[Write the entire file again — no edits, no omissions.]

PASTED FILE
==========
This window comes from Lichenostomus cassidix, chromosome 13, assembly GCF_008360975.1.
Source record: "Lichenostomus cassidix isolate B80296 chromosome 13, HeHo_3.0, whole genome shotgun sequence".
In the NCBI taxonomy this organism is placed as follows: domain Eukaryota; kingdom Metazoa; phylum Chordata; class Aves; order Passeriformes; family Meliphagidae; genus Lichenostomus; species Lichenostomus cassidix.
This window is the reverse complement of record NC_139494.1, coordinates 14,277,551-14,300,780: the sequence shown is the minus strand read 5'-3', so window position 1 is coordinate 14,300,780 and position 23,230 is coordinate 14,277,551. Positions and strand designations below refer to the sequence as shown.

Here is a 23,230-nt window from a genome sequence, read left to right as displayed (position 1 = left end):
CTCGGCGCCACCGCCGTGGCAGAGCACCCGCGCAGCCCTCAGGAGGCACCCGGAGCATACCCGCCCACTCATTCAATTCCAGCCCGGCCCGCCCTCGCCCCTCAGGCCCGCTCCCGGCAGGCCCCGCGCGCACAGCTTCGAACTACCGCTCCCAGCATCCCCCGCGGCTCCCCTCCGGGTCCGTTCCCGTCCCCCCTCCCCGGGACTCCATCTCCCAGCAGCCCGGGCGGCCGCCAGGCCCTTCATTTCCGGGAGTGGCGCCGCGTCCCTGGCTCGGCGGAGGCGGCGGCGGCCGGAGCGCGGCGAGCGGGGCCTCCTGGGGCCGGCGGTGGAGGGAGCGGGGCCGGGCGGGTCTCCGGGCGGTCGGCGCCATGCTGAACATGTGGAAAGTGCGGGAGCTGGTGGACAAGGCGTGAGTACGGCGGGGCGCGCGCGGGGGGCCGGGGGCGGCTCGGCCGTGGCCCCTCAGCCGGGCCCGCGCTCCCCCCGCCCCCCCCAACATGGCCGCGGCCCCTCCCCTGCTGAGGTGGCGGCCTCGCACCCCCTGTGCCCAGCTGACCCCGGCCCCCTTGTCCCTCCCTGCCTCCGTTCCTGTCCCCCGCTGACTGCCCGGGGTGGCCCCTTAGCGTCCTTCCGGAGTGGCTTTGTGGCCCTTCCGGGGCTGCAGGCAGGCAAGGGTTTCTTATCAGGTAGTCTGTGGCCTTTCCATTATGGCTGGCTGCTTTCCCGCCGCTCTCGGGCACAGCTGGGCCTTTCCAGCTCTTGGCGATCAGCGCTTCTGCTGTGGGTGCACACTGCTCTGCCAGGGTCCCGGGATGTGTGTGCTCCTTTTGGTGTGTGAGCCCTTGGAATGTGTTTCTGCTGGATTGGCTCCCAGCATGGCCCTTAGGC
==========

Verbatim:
This window comes from Lichenostomus cassidix, chromosome 13, assembly GCF_008360975.1.
Source record: "Lichenostomus cassidix isolate B80296 chromosome 13, HeHo_3.0, whole genome shotgun sequence".
In the NCBI taxonomy this organism is placed as follows: domain Eukaryota; kingdom Metazoa; phylum Chordata; class Aves; order Passeriformes; family Meliphagidae; genus Lichenostomus; species Lichenostomus cassidix.
This window is the reverse complement of record NC_139494.1, coordinates 14,277,551-14,300,780: the sequence shown is the minus strand read 5'-3', so window position 1 is coordinate 14,300,780 and position 23,230 is coordinate 14,277,551. Positions and strand designations below refer to the sequence as shown.

Here is a 23,230-nt window from a genome sequence, read left to right as displayed (position 1 = left end):
CTCGGCGCCACCGCCGTGGCAGAGCACCCGCGCAGCCCTCAGGAGGCACCCGGAGCATACCCGCCCACTCATTCAATTCCAGCCCGGCCCGCCCTCGCCCCTCAGGCCCGCTCCCGGCAGGCCCCGCGCGCACAGCTTCGAACTACCGCTCCCAGCATCCCCCGCGGCTCCCCTCCGGGTCCGTTCCCGTCCCCCCTCCCCGGGACTCCATCTCCCAGCAGCCCGGGCGGCCGCCAGGCCCTTCATTTCCGGGAGTGGCGCCGCGTCCCTGGCTCGGCGGAGGCGGCGGCGGCCGGAGCGCGGCGAGCGGGGCCTCCTGGGGCCGGCGGTGGAGGGAGCGGGGCCGGGCGGGTCTCCGGGCGGTCGGCGCCATGCTGAACATGTGGAAAGTGCGGGAGCTGGTGGACAAGGCGTGAGTACGGCGGGGCGCGCGCGGGGGGCCGGGGGCGGCTCGGCCGTGGCCCCTCAGCCGGGCCCGCGCTCCCCCCGCCCCCCCCAACATGGCCGCGGCCCCTCCCCTGCTGAGGTGGCGGCCTCGCACCCCCTGTGCCCAGCTGACCCCGGCCCCCTTGTCCCTCCCTGCCTCCGTTCCTGTCCCCCGCTGACTGCCCGGGGTGGCCCCTTAGCGTCCTTCCGGAGTGGCTTTGTGGCCCTTCCGGGGCTGCAGGCAGGCAAGGGTTTCTTATCAGGTAGTCTGTGGCCTTTCCATTATGGCTGGCTGCTTTCCCGCCGCTCTCGGGCACAGCTGGGCCTTTCCAGCTCTTGGCGATCAGCGCTTCTGCTGTGGGTGCACACTGCTCTGCCAGGGTCCCGGGATGTGTGTGCTCCTTTTGGTGTGTGAGCCCTTGGAATGTGTTTCTGCTGGATTGGCTCCCAGCATGGCCCTTAGGC